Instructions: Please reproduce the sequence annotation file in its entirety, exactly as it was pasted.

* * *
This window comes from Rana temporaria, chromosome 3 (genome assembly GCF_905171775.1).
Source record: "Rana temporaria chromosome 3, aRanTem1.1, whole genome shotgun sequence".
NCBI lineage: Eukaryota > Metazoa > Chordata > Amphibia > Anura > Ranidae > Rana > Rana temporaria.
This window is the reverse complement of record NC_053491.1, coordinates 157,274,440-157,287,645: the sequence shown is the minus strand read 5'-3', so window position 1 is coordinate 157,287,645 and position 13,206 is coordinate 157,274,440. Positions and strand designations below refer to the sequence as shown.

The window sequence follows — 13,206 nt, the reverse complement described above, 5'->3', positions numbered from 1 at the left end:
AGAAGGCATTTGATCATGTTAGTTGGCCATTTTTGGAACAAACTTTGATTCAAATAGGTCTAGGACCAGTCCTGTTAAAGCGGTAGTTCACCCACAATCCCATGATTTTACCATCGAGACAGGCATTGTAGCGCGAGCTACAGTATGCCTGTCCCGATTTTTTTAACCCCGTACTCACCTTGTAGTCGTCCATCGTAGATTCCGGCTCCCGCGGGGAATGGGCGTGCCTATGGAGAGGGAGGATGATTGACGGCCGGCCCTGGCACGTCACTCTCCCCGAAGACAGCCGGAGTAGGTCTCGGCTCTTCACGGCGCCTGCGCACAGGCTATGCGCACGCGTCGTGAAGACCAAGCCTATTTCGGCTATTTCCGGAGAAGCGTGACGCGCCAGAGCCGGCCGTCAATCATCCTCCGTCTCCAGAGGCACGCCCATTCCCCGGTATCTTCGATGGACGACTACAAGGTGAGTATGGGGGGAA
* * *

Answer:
This window comes from Rana temporaria, chromosome 3 (genome assembly GCF_905171775.1).
Source record: "Rana temporaria chromosome 3, aRanTem1.1, whole genome shotgun sequence".
NCBI lineage: Eukaryota > Metazoa > Chordata > Amphibia > Anura > Ranidae > Rana > Rana temporaria.
This window is the reverse complement of record NC_053491.1, coordinates 157,274,440-157,287,645: the sequence shown is the minus strand read 5'-3', so window position 1 is coordinate 157,287,645 and position 13,206 is coordinate 157,274,440. Positions and strand designations below refer to the sequence as shown.

The window sequence follows — 13,206 nt, the reverse complement described above, 5'->3', positions numbered from 1 at the left end:
AGAAGGCATTTGATCATGTTAGTTGGCCATTTTTGGAACAAACTTTGATTCAAATAGGTCTAGGACCAGTCCTGTTAAAGCGGTAGTTCACCCACAATCCCATGATTTTACCATCGAGACAGGCATTGTAGCGCGAGCTACAGTATGCCTGTCCCGATTTTTTTAACCCCGTACTCACCTTGTAGTCGTCCATCGTAGATTCCGGCTCCCGCGGGGAATGGGCGTGCCTATGGAGAGGGAGGATGATTGACGGCCGGCCCTGGCACGTCACTCTCCCCGAAGACAGCCGGAGTAGGTCTCGGCTCTTCACGGCGCCTGCGCACAGGCTATGCGCACGCGTCGTGAAGACCAAGCCTATTTCGGCTATTTCCGGAGAAGCGTGACGCGCCAGAGCCGGCCGTCAATCATCCTCCGTCTCCAGAGGCACGCCCATTCCCCGGTATCTTCGATGGACGACTACAAGGTGAGTATGGGGGGAA